Thursday, 11 October 2018
The Mars Volta - Frances the Mute b/w The Widow
Frances the Mute - the album - gets a lot of hate, but it's always been my favourite Mars Volta album. I remember being knocked over by it the first time and I still listen to it often now. The way they bring Cassandra Gemini around at the end was perfect; I remember telling my dad that they were a modern-day Led Zeppelin, a ridiculous claim but what I felt at the time. I once saw a copy of the album on 4LP glow-in-the-dark vinyl in a record shop in Melbourne for $400 or so. I wasn't remotely tempted, but I knew I'd never see a copy in the wild again and, so far, I was right.
This isn't Frances the Mute the album, but Frances the Mute the single. The cd case for the album had lyrics beneath the cd tray for a song that wasn't on the album. Those lyrics are the lyrics to this title-track that didn't make the cut, since the album was already pushing the limits of a single cd. I can remember the excitement of finally being able to hear a song whose lyrics had been so mysteriously left behind on the packaging. It's a good song and would have fit the album, but I don't think it suffers for missing it. It's 14 minutes long, but really only about 8 or 9 of music. Had it been on the album with all the ambient noise either side, I think it would have harmed the flow. The hint of Cassandra Gemini through the static at the end always makes me want to put the album on.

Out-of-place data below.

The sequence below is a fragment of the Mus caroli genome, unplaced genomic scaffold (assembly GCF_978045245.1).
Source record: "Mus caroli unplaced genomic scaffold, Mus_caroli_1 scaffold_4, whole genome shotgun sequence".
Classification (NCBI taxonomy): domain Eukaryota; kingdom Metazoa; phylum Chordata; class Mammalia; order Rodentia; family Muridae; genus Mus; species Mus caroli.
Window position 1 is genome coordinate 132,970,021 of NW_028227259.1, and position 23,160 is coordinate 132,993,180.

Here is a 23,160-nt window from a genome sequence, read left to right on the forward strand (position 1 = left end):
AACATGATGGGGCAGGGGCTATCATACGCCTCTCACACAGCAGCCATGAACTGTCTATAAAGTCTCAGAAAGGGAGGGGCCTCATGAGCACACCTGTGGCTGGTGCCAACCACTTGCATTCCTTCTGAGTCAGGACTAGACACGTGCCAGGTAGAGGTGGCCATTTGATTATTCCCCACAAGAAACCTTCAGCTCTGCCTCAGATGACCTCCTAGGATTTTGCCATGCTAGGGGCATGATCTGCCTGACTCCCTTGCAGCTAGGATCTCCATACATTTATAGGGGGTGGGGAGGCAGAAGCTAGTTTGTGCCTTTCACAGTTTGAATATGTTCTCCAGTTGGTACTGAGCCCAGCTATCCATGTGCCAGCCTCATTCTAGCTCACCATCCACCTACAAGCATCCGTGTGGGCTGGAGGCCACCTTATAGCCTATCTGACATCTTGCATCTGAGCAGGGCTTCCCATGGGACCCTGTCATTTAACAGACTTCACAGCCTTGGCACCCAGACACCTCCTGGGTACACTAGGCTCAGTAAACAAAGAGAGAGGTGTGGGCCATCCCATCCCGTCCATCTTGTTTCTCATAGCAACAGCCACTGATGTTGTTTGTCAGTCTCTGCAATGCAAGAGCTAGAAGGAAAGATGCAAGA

The b-side is a live acoustic version of The Widow, which mostly sounds lovely and works far better than those words suggest it will do. To account for the almost-screamed chorus (which would struggle over the gentle acoustic guitar), Cedric messes around with his voice through all sorts of effects pedals and boxes, which isn't as good as the original but interesting nonetheless.
I found this copy in Selectadisc in London the day before I flew out to Germany to visit my friend Matt. From Germany I went to Austria to see some friends in Vienna, then back to Lancaster to see some other university friends followed by a quick trip back to Winchester before flying back to Australia for my second term over there (my carbon footprint at that time was substantial). That means I didn't actually get to listen to this until I was back in Winchester a few weeks after buying it, and then not again for another 6 months. I recorded a couple of records I bought that winter onto tape to take back to Canberra, but this one didn't end up anywhere. It's slim sleeve means I've routinely overlooked it in my collection (especially surrounded my The Mars Volta's other album in their double gatefold sleeves). I've not listened to it enough.
Cost: £6 new
Bought: Selectadisc, London
Etching: Side B: "The Widow live at the Wiltern"